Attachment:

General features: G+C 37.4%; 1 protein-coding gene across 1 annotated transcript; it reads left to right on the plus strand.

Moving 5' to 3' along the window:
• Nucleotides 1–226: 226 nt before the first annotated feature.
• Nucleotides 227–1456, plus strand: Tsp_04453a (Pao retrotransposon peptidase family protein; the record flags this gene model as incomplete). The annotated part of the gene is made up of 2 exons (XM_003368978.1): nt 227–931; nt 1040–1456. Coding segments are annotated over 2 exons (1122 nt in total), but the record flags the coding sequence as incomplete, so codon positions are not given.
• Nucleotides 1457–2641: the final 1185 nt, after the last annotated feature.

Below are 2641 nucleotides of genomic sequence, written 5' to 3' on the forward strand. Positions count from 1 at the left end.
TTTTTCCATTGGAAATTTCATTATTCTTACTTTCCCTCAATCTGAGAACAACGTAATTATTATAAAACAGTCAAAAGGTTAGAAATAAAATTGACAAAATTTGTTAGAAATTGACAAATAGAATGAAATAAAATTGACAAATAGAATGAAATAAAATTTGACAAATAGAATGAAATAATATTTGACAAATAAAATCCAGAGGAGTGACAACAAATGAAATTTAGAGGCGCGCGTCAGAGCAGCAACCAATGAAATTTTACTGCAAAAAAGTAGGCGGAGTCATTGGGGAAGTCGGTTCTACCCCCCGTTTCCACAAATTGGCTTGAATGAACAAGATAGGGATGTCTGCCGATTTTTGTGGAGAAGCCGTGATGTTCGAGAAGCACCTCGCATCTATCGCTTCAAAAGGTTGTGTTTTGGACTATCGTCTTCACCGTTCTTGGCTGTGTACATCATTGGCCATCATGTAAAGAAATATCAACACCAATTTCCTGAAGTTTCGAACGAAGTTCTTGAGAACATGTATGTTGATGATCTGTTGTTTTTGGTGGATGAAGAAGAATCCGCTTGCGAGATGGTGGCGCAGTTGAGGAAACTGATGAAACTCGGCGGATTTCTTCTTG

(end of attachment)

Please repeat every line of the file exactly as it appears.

General features: G+C 37.4%; 1 protein-coding gene across 1 annotated transcript; it reads left to right on the plus strand.

Moving 5' to 3' along the window:
• Nucleotides 1–226: 226 nt before the first annotated feature.
• Nucleotides 227–1456, plus strand: Tsp_04453a (Pao retrotransposon peptidase family protein; the record flags this gene model as incomplete). The annotated part of the gene is made up of 2 exons (XM_003368978.1): nt 227–931; nt 1040–1456. Coding segments are annotated over 2 exons (1122 nt in total), but the record flags the coding sequence as incomplete, so codon positions are not given.
• Nucleotides 1457–2641: the final 1185 nt, after the last annotated feature.

Below are 2641 nucleotides of genomic sequence, written 5' to 3' on the forward strand. Positions count from 1 at the left end.
TTTTTCCATTGGAAATTTCATTATTCTTACTTTCCCTCAATCTGAGAACAACGTAATTATTATAAAACAGTCAAAAGGTTAGAAATAAAATTGACAAAATTTGTTAGAAATTGACAAATAGAATGAAATAAAATTGACAAATAGAATGAAATAAAATTTGACAAATAGAATGAAATAATATTTGACAAATAAAATCCAGAGGAGTGACAACAAATGAAATTTAGAGGCGCGCGTCAGAGCAGCAACCAATGAAATTTTACTGCAAAAAAGTAGGCGGAGTCATTGGGGAAGTCGGTTCTACCCCCCGTTTCCACAAATTGGCTTGAATGAACAAGATAGGGATGTCTGCCGATTTTTGTGGAGAAGCCGTGATGTTCGAGAAGCACCTCGCATCTATCGCTTCAAAAGGTTGTGTTTTGGACTATCGTCTTCACCGTTCTTGGCTGTGTACATCATTGGCCATCATGTAAAGAAATATCAACACCAATTTCCTGAAGTTTCGAACGAAGTTCTTGAGAACATGTATGTTGATGATCTGTTGTTTTTGGTGGATGAAGAAGAATCCGCTTGCGAGATGGTGGCGCAGTTGAGGAAACTGATGAAACTCGGCGGATTTCTTCTTG